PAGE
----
American agriculture can survive the current financial crisis facing the country and the globe, but must find ways to prepare for future challenges, the head of the Farm Credit Administration recently told a group of bankers and financial officials in Chicago.
“The question is — how long will this go on? In my heart, I don’t believe this is going to be a mid-’80s style event in agriculture,” said Leland Strom, chairman of the board and chief executive officer of the Farm Credit Administration.
Strom was appointed to a six-year term on the FCA board by former President George W. Bush in December 2006. He was designed chairman and CEO in May 2008.
Strom spoke from the viewpoint of an ag finance official who was involved in the Farm Credit System during the turbulent 1980s. He was a member of the restructuring task force of the sixth Farm Credit District in the 1980s.
He also spoke as a farmer. Strom is a third-generation family farmer in Kane County in northeastern Illinois.
He and his family live on the farm started by his Swedish immigrant grandparents. The original dairy farm is now a grain operation.
Facing an audience mostly made up of bankers and agricultural finance professionals, Strom addressed some of the challenges facing American agriculture now and in the months and years to come. He voiced confidence that agriculture as a whole can weather the current financial storm.
“Agriculture balance sheets are still strong enough. Farm can absorb — although I know producers in the dairy and hog industries might argue this — but I know agriculture still does have a strong balance sheet and can absorb many of these losses,” he said.
Strom said one of the biggest challenges going forward will be the federal deficit and its effect on farming programs.
“For agriculture, I believe this means the concerns about money for farm programs are heightened,” he said, adding the 2008 farm bill changed the federal safety net for agriculture and that agriculture should be prepared for farm programs and money for them to be focused on different areas.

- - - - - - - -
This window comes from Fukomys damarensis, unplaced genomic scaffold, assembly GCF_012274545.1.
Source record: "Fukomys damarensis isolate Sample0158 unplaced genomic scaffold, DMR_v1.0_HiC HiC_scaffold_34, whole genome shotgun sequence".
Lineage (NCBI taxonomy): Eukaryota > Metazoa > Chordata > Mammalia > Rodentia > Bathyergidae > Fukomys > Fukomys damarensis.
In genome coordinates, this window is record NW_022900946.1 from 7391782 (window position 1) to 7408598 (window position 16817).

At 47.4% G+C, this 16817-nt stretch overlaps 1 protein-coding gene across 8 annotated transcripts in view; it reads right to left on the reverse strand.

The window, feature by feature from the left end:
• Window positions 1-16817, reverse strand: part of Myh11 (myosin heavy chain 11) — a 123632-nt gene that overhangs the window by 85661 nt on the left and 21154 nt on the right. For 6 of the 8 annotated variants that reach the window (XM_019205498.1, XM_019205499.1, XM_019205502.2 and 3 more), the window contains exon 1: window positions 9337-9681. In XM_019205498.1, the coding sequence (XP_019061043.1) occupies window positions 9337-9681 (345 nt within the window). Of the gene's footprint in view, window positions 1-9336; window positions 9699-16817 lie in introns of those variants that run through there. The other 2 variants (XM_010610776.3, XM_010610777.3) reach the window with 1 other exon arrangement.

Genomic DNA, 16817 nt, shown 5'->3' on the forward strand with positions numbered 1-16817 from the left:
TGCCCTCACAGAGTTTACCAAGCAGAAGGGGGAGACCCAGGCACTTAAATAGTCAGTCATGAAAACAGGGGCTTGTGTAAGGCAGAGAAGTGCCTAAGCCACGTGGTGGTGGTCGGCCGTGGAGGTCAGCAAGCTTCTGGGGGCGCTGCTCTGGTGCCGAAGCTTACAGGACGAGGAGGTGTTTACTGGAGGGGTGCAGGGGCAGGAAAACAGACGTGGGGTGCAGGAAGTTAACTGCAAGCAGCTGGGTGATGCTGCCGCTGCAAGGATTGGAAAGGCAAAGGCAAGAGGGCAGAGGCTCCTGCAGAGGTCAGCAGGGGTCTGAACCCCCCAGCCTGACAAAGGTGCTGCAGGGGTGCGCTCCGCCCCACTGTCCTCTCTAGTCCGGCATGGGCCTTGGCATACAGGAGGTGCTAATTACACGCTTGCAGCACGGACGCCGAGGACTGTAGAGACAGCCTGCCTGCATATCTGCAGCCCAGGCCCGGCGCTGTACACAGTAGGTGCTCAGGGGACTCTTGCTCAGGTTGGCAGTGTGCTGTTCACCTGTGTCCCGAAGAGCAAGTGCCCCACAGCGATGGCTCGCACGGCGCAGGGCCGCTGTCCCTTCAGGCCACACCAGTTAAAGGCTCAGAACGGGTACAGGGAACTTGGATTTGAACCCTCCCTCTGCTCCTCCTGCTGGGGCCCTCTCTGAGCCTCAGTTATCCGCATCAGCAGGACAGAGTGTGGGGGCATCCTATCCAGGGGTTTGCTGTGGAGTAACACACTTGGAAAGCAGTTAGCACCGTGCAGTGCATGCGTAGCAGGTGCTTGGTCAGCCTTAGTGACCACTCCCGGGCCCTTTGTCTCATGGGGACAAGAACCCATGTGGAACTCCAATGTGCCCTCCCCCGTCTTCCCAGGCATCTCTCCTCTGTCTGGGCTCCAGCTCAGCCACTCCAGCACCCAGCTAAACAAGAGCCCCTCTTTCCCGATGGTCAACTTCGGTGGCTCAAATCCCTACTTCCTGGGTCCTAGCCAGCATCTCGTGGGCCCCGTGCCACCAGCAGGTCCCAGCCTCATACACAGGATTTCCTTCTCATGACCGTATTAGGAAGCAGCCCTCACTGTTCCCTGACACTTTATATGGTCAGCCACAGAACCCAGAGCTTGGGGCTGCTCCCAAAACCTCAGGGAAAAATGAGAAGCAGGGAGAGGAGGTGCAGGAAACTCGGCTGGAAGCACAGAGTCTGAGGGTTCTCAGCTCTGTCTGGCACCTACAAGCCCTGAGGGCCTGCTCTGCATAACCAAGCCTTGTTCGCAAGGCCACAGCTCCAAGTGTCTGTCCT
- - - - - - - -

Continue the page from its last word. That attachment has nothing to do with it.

“The focus of farm policy is shifting toward revenue protection, crop insurance products and away from higher target prices. The 2008 act also shifts spending priorities toward nutrition, renewable fuels, conservation and rural development,” Strom told an audience that included Colleen Callahan, the recently-appointed director of Illinois Rural Development, as well as Illinois Department of Agriculture head Tom Jennings.
“We can also expect the budget deficit issues to be in the forefront when the next farm bill is debated in the months leading up to 2013,” Strom said.
Another challenge, said Strom, who started farming on the family farm when he was 22 years old, is attracting and keeping more young people in farming.
“I intend to make sure that Farm Credit Services focuses on that mission because this is a highly important factor for the future of U.S. agriculture,” he said, sharing his own story of returning to the family farm upon graduating from college.
Faced with farming a large number of rented acres and surrounded by neighboring farmers who were ready to retire, Strom said he drew up a business plan and presented it to a local banker. That banker suggested he go to Production Credit Association, then part of the Farm Credit System.
“Two days later, I laid that same business plan in front of them and Farm Credit took me on as a risk. Sometimes I think ‘what were they thinking?’ A young kid, 22 years old, needing a quarter of a million dollars,” Strom said. That experience with the Farm Credit System was the first step on the journey that would lead him to head FCA.
Strom emphasized the necessity for the renewable fuels industry to maintain its growth so that second-generation cellulosic biofuels can become a reality.
“Wall Street and most commercial banks have turned away from financing new ethanol plants, which may make it difficult for second generation cellulosic plants to get financing,” he said, adding government policy needs to keep pace — as well to grow — all sectors of the renewable fuels industry.
Strom acknowledged the hardest-hit sectors of agriculture in the dairy and pork industries.
“Among the hardest-hit industries in 2009 are the dairy farmers and the hog producers,” he said, noting lowered demand and exports have been key economic factors for those sectors.
Strom predicted those industries, like the rest of agriculture, will emerge from the economic downturn with changes.
“We are concerned about margins in the livestock industry and how long that will last and go forward and what the industry will look like as we come out of this recession,” he said.